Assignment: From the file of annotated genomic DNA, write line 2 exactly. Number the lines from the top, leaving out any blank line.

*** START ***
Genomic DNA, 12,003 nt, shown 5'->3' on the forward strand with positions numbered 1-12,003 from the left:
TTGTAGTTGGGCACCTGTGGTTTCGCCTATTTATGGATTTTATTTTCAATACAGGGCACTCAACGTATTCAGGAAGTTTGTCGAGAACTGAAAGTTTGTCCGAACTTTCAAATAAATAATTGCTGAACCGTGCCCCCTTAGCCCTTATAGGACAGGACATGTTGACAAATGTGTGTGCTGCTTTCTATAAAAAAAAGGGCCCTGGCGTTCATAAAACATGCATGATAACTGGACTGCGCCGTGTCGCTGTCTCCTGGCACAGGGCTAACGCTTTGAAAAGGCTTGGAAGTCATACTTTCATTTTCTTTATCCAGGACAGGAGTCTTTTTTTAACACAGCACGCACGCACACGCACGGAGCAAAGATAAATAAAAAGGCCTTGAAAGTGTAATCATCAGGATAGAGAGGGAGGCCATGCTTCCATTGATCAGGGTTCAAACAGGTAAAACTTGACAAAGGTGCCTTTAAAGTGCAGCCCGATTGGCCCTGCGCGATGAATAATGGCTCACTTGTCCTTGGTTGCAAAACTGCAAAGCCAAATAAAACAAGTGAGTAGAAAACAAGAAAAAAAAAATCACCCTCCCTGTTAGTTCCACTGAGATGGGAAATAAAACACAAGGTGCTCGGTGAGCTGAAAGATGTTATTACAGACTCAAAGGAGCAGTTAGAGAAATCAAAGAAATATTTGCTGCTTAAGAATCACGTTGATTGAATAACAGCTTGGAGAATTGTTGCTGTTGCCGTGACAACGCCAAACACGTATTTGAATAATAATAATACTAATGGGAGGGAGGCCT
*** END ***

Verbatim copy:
TTGTAGTTGGGCACCTGTGGTTTCGCCTATTTATGGATTTTATTTTCAATACAGGGCACTCAACGTATTCAGGAAGTTTGTCGAGAACTGAAAGTTTGTCCGAACTTTCAAATAAATAATTGCTGAACCGTGCCCCCTTAGCCCTTATAGGACAGGACATGTTGACAAATGTGTGTGCTGCTTTCTATAAAAAAAAGGGCCCTGGCGTTCATAAAACATGCATGATAACTGGACTGCGCCGTGTCGCTGTCTCCTGGCACAGGGCTAACGCTTTGAAAAGGCTTGGAAGTCATACTTTCATTTTCTTTATCCAGGACAGGAGTCTTTTTTTAACACAGCACGCACGCACACGCACGGAGCAAAGATAAATAAAAAGGCCTTGAAAGTGTAATCATCAGGATAGAGAGGGAGGCCATGCTTCCATTGATCAGGGTTCAAACAGGTAAAACTTGACAAAGGTGCCTTTAAAGTGCAGCCCGATTGGCCCTGCGCGATGAATAATGGCTCACTTGTCCTTGGTTGCAAAACTGCAAAGCCAAATAAAACAAGTGAGTAGAAAACAAGAAAAAAAAAATCACCCTCCCTGTTAGTTCCACTGAGATGGGAAATAAAACACAAGGTGCTCGGTGAGCTGAAAGATGTTATTACAGACTCAAAGGAGCAGTTAGAGAAATCAAAGAAATATTTGCTGCTTAAGAATCACGTTGATTGAATAACAGCTTGGAGAATTGTTGCTGTTGCCGTGACAACGCCAAACACGTATTTGAATAATAATAATACTAATGGGAGGGAGGCCT